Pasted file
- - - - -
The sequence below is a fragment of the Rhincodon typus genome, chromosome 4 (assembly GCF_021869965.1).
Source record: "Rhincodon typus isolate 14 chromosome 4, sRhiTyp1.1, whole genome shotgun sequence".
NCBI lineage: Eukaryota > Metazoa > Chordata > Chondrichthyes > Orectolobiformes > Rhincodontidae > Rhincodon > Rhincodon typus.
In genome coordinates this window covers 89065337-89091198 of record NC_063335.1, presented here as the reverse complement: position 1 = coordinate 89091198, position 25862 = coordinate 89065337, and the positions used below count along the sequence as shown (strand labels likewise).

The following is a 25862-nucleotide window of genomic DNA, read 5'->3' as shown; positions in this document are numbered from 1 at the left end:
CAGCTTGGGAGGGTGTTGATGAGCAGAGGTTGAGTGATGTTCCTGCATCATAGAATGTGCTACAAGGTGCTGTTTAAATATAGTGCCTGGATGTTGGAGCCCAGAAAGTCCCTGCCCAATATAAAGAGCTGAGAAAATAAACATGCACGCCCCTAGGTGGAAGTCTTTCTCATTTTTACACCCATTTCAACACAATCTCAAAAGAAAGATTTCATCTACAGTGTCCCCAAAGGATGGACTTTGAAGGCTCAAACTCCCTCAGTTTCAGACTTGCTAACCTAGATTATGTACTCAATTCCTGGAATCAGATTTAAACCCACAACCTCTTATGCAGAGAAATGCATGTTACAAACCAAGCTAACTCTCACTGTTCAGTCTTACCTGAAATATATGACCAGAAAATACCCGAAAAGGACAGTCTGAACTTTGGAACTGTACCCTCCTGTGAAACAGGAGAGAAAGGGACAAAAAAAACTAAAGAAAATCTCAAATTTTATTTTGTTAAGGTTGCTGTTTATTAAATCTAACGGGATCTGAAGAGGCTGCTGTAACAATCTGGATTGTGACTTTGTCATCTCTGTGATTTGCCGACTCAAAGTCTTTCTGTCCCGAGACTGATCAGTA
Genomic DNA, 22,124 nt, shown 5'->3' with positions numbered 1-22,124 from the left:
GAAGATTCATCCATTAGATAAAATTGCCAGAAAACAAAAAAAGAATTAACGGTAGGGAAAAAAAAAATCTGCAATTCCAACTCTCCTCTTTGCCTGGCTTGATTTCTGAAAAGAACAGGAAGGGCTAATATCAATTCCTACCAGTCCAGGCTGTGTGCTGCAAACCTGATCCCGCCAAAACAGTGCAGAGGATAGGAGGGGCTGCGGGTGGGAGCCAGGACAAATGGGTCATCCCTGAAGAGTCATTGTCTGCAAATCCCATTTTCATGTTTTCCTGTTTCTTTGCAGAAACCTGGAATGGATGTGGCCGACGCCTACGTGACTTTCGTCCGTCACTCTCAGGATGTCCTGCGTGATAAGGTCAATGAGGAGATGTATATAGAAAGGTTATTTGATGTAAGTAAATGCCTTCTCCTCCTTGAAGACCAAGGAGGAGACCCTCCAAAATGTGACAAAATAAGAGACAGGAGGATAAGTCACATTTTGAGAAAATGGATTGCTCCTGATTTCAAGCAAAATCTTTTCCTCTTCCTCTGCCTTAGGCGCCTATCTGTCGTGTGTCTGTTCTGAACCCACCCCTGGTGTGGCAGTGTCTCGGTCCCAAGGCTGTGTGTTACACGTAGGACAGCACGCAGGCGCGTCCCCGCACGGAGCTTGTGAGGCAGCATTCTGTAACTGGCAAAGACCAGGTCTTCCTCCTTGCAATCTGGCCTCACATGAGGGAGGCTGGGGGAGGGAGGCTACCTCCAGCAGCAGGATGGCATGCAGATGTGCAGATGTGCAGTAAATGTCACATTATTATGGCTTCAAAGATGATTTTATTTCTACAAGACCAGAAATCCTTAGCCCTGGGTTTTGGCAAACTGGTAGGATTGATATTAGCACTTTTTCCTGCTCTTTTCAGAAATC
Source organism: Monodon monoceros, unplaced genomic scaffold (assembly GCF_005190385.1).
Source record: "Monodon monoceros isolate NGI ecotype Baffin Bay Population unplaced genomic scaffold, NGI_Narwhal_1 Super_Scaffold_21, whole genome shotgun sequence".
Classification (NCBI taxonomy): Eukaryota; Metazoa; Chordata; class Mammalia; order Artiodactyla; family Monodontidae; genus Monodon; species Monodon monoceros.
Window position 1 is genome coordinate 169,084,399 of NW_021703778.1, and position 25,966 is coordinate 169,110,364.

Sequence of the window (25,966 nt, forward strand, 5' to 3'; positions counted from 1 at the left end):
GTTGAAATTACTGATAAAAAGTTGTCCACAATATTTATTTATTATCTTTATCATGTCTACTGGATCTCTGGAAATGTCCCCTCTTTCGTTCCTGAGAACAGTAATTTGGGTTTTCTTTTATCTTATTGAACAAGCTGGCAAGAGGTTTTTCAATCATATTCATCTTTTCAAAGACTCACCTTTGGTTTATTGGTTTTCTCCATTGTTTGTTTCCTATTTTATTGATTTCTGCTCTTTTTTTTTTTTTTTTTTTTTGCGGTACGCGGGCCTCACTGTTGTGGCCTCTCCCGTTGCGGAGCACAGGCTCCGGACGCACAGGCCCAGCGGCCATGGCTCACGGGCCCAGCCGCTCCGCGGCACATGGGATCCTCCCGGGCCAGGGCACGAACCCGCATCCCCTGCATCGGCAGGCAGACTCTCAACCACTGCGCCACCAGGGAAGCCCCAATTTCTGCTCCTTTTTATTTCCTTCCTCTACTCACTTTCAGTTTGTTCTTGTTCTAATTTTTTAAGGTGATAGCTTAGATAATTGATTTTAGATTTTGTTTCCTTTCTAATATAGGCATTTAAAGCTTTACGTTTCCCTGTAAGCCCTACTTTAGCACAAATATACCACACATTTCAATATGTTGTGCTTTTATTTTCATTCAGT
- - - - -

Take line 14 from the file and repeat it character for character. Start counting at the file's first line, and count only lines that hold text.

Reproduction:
GTTGAAATTACTGATAAAAAGTTGTCCACAATATTTATTTATTATCTTTATCATGTCTACTGGATCTCTGGAAATGTCCCCTCTTTCGTTCCTGAGAACAGTAATTTGGGTTTTCTTTTATCTTATTGAACAAGCTGGCAAGAGGTTTTTCAATCATATTCATCTTTTCAAAGACTCACCTTTGGTTTATTGGTTTTCTCCATTGTTTGTTTCCTATTTTATTGATTTCTGCTCTTTTTTTTTTTTTTTTTTTTTGCGGTACGCGGGCCTCACTGTTGTGGCCTCTCCCGTTGCGGAGCACAGGCTCCGGACGCACAGGCCCAGCGGCCATGGCTCACGGGCCCAGCCGCTCCGCGGCACATGGGATCCTCCCGGGCCAGGGCACGAACCCGCATCCCCTGCATCGGCAGGCAGACTCTCAACCACTGCGCCACCAGGGAAGCCCCAATTTCTGCTCCTTTTTATTTCCTTCCTCTACTCACTTTCAGTTTGTTCTTGTTCTAATTTTTTAAGGTGATAGCTTAGATAATTGATTTTAGATTTTGTTTCCTTTCTAATATAGGCATTTAAAGCTTTACGTTTCCCTGTAAGCCCTACTTTAGCACAAATATACCACACATTTCAATATGTTGTGCTTTTATTTTCATTCAGT